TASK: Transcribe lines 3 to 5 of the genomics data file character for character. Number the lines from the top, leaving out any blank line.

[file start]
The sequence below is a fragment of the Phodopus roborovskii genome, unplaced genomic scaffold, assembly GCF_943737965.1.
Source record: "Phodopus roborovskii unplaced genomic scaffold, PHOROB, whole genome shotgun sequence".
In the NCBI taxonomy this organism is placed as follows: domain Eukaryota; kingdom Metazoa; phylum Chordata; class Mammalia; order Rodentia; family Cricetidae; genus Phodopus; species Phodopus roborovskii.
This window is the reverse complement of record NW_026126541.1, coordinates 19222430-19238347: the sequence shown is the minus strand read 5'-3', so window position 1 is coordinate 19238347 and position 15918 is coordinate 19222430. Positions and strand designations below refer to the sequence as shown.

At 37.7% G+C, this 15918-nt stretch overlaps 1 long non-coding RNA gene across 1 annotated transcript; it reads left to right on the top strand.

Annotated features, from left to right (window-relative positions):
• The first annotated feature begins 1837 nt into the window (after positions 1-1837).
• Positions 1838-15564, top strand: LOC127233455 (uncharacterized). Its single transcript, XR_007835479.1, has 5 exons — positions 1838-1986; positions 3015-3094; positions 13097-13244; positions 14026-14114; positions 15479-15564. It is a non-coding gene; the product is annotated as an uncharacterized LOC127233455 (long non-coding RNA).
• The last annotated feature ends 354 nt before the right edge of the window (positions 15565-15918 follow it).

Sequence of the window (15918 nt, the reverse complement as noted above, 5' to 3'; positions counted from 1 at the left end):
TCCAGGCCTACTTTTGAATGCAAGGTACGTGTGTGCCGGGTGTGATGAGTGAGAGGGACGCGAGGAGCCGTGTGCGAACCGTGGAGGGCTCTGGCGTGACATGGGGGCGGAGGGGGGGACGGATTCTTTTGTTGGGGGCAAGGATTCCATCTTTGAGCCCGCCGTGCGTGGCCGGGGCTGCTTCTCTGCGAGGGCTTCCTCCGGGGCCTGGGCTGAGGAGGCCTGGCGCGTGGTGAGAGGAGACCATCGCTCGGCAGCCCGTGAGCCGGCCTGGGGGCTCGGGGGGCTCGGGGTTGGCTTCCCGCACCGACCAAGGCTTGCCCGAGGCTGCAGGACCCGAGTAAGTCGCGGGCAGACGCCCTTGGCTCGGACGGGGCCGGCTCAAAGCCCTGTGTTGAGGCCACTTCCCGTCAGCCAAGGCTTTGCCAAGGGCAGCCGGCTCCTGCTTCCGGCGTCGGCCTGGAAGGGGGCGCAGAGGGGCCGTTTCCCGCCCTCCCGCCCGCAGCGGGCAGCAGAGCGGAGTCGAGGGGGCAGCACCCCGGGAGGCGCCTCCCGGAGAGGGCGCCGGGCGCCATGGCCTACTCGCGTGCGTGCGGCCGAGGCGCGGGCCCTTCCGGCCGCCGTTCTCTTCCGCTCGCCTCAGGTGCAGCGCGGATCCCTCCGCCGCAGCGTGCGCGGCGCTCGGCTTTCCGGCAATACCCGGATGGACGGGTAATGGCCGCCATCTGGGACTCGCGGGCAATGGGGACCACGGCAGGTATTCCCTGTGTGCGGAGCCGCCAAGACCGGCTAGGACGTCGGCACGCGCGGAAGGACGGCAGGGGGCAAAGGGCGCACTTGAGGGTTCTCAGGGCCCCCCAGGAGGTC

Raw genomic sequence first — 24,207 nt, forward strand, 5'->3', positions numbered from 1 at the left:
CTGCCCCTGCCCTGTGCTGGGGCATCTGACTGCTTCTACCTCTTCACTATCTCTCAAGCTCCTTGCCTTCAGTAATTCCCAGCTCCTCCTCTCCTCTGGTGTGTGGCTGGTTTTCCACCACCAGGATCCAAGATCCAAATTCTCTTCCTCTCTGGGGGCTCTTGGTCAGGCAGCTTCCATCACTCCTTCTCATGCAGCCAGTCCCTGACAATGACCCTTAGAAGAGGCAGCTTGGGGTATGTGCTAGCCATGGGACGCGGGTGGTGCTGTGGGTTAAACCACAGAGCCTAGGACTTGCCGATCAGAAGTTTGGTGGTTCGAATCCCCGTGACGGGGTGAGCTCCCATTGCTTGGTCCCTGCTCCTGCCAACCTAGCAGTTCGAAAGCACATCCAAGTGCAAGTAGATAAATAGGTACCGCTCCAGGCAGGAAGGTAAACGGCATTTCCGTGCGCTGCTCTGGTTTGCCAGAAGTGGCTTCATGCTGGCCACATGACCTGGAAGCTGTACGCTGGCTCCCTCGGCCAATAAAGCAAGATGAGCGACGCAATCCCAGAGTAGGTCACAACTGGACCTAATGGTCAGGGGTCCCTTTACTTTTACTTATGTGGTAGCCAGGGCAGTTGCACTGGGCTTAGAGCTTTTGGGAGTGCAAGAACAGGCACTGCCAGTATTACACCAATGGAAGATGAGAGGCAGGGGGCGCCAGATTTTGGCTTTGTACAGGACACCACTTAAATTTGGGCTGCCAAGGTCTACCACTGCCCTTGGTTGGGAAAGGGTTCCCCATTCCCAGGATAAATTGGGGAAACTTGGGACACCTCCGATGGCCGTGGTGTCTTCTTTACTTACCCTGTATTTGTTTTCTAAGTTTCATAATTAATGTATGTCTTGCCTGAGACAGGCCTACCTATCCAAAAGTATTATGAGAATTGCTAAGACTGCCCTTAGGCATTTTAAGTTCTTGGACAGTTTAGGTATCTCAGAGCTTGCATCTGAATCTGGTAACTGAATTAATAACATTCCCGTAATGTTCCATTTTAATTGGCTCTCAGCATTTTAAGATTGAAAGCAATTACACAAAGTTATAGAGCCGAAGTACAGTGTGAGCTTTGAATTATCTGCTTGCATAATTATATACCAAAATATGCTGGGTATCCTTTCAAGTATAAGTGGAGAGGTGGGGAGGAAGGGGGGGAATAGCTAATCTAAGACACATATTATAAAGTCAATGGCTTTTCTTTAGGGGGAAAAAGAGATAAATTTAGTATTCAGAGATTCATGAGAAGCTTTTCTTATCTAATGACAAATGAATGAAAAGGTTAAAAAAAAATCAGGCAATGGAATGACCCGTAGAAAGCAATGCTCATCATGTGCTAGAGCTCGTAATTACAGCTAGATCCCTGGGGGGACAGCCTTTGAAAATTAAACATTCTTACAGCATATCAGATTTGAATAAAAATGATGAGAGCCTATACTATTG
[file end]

In the NCBI taxonomy this organism is placed as follows: domain Eukaryota; kingdom Metazoa; phylum Chordata; class Mammalia; order Rodentia; family Cricetidae; genus Phodopus; species Phodopus roborovskii.
This window is the reverse complement of record NW_026126541.1, coordinates 19222430-19238347: the sequence shown is the minus strand read 5'-3', so window position 1 is coordinate 19238347 and position 15918 is coordinate 19222430. Positions and strand designations below refer to the sequence as shown.

At 37.7% G+C, this 15918-nt stretch overlaps 1 long non-coding RNA gene across 1 annotated transcript; it reads left to right on the top strand.